How to avoid dry eyes this winter
It’s the most common reason for visiting the opticians, outside of routine eye tests – it’s Dry Eye syndrome. Complaints around dry eye spike during the winter months when cold winds and drier air make symptoms even worse. So how can you protect yourself from dry eyes this winter? That’s what we’ll cover in this blog but first, it helps to understand a little more about dry eye and an associated condition, blepharitis.
What is dry eye syndrome?
Dry eye syndrome is, as the name suggests, a condition where the eyes are not lubricated enough and so become dry. This can arise because your body is unable to produce sufficient tears, there is an imbalance in the make-up of your tears or your tears evaporate too quickly.
How can you tell if you have dry eye syndrome?
Symptoms of dry eye include:
- itchy, sore, tired and/or red eyes
- eyes that feel gritty, stingy or burning
- increased sensitivity to light
- blurred vision
- watery eyes (this is your eyes’ response to the symptoms of dry eye)
You may not experience all of these symptoms but any one or several of them could indicate you have dry eye syndrome.
What does dry eye syndrome have to do with blepharitis?
Blepharitis is another common eye condition which causes inflammation of the rims of the eyelids. It’s suggested this is because the eyelids are reacting to bacteria that normally live on them. Although bacteria are involved, blepharitis is not contagious.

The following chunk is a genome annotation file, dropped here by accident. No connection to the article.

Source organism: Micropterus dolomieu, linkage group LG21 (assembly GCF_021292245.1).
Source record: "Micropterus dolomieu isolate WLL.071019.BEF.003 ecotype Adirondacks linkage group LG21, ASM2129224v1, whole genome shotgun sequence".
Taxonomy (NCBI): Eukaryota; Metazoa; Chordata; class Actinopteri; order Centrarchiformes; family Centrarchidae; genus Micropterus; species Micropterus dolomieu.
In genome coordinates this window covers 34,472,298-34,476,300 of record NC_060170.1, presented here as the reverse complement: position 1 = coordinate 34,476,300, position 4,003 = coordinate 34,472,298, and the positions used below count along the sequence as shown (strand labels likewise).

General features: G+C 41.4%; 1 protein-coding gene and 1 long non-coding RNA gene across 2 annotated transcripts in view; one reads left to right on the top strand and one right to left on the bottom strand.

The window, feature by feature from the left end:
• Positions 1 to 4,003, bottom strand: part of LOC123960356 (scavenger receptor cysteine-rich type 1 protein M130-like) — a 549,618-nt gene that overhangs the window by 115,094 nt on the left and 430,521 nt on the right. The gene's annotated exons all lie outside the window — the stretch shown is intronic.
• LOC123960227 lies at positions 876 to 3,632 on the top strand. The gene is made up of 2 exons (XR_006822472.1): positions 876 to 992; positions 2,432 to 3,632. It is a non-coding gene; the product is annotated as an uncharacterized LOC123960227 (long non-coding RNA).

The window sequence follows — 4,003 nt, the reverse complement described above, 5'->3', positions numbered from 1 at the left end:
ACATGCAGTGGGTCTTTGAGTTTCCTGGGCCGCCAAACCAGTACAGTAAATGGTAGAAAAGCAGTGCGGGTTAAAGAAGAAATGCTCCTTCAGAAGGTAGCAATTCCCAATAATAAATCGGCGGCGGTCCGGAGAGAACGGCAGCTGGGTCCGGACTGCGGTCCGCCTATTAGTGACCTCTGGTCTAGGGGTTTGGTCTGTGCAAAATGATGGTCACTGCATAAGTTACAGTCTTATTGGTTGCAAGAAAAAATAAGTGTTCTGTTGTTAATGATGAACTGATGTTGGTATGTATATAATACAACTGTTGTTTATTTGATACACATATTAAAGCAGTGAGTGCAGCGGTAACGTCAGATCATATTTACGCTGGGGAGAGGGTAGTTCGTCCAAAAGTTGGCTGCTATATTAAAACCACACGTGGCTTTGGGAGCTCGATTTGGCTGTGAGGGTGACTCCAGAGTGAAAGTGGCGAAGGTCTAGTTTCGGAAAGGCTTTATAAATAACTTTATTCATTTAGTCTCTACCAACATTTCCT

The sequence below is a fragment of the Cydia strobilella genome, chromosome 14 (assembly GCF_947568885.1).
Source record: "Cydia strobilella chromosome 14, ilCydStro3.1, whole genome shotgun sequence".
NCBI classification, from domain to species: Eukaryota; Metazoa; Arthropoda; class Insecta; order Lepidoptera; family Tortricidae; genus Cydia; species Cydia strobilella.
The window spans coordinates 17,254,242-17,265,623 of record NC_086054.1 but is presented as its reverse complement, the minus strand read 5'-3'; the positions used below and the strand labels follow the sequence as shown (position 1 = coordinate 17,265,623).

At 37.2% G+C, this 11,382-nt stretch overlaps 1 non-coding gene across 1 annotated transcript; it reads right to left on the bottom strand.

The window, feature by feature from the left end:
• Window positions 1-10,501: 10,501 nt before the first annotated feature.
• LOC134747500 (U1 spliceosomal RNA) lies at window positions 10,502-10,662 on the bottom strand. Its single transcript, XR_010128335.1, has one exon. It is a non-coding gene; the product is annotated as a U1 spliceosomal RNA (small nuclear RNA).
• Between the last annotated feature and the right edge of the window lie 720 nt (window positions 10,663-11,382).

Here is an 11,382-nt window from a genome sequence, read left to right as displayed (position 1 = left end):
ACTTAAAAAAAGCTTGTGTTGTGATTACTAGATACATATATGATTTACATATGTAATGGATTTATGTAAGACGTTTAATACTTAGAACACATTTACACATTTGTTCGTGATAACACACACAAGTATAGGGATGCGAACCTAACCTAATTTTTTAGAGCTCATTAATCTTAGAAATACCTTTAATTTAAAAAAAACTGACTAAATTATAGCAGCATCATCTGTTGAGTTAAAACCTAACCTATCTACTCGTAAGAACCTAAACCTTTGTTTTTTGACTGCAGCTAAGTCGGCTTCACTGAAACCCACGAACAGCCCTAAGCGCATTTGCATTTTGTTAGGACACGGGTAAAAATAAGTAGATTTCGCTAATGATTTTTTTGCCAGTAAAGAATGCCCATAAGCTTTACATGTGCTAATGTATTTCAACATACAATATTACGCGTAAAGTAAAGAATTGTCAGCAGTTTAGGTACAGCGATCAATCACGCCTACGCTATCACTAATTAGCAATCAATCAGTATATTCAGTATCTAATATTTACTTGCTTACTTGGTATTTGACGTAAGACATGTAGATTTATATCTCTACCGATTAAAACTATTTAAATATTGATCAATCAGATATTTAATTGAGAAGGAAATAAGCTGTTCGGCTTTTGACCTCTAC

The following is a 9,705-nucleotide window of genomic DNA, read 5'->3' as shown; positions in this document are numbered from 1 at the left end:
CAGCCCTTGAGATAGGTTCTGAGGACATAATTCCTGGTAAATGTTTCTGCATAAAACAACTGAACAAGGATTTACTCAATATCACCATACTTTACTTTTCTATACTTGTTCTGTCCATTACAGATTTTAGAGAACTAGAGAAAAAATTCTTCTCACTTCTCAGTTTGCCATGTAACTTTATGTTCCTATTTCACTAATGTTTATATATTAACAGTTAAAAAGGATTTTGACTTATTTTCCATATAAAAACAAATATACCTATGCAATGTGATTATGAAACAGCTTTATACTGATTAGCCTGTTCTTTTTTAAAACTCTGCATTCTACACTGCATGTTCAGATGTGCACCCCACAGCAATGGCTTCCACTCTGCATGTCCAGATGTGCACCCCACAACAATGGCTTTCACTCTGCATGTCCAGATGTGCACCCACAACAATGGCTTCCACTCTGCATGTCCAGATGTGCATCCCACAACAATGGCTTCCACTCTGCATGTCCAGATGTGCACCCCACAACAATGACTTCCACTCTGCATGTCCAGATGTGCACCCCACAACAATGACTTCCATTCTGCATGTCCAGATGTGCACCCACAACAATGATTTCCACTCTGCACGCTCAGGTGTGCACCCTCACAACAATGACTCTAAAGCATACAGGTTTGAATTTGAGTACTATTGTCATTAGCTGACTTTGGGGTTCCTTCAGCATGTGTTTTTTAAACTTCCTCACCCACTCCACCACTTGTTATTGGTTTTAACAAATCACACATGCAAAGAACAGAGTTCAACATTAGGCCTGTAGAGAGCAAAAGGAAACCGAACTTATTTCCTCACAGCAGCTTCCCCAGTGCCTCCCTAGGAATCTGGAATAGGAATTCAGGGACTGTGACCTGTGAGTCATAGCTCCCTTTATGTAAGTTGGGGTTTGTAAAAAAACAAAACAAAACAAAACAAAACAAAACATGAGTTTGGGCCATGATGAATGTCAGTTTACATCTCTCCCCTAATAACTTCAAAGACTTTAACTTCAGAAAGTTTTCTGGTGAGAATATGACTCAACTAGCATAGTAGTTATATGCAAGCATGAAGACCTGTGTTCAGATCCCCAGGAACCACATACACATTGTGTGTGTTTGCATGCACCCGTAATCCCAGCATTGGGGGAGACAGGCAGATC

So what is the connection between blepharitis and dry eye? It isn’t clear whether one causes the other but these 2 conditions often occur together, with overlapping symptoms, such as red, watery eyes. Treating blepharitis often leads to a reduction in dry eye symptoms.
Finding relief from your symptoms
Both blepharitis and Dry Eye syndrome have no cure but the symptoms can be effectively managed. The best treatment for blepharitis is to apply a hot compress, using a flannel soaked in hot water, onto your closed eyes for up to 10 minutes. Then, using the same flannel, clean your eyelid margins. This should be done daily. The hot compress can also provide relief from the gritty feeling associated with dry eye syndrome.
To ease dry eye symptoms, it is important to blink often, especially when looking at digital screens. Follow the 20-20-20 rule; look away from the screen every 20 minutes for 20 seconds and focus on something 20 feet away.
Also, protect your eyes from the drying effect of the elements when outdoors by wearing wraparound sunglasses.
Stay hydrated and avoid air conditioning where possible.
On top of following these tips for effective dry eye relief, speak to your optometrist about eye drops for dry eye. There are many different types of lubricating eye drops, which your optometrist can recommend for you.
We’re here to help
If you’re struggling with symptoms of Dry Eye syndrome or blepharitis, help is at hand at Optikal Opticians. As your opticians in Potters Bar, Temple Fortune and Finchley, we’re happy to help you find the best possible treatment for your situation. All you need to do is get in touch with our friendly staff to arrange your appointment with one of our experienced optometrists!